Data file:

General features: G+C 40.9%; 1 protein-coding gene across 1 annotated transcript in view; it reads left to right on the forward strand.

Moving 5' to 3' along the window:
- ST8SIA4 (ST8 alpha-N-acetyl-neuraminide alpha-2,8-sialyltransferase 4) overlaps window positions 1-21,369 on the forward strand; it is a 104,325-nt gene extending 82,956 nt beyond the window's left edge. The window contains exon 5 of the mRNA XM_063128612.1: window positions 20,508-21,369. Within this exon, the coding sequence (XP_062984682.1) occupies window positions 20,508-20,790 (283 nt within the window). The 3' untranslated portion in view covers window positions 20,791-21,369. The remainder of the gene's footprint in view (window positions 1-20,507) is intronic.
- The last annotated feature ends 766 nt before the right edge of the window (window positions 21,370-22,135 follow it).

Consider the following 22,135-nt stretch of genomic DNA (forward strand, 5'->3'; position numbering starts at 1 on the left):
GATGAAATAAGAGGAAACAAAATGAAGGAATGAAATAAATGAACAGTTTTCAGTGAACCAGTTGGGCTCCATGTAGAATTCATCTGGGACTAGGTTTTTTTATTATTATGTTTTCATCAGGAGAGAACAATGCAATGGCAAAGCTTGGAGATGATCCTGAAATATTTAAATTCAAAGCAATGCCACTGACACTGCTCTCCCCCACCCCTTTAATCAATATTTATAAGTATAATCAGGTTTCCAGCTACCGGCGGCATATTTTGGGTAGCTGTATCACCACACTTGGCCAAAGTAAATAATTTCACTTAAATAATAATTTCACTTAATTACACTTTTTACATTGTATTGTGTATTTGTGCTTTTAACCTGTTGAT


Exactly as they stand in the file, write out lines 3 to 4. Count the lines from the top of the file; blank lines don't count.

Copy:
- ST8SIA4 (ST8 alpha-N-acetyl-neuraminide alpha-2,8-sialyltransferase 4) overlaps window positions 1-21,369 on the forward strand; it is a 104,325-nt gene extending 82,956 nt beyond the window's left edge. The window contains exon 5 of the mRNA XM_063128612.1: window positions 20,508-21,369. Within this exon, the coding sequence (XP_062984682.1) occupies window positions 20,508-20,790 (283 nt within the window). The 3' untranslated portion in view covers window positions 20,791-21,369. The remainder of the gene's footprint in view (window positions 1-20,507) is intronic.
- The last annotated feature ends 766 nt before the right edge of the window (window positions 21,370-22,135 follow it).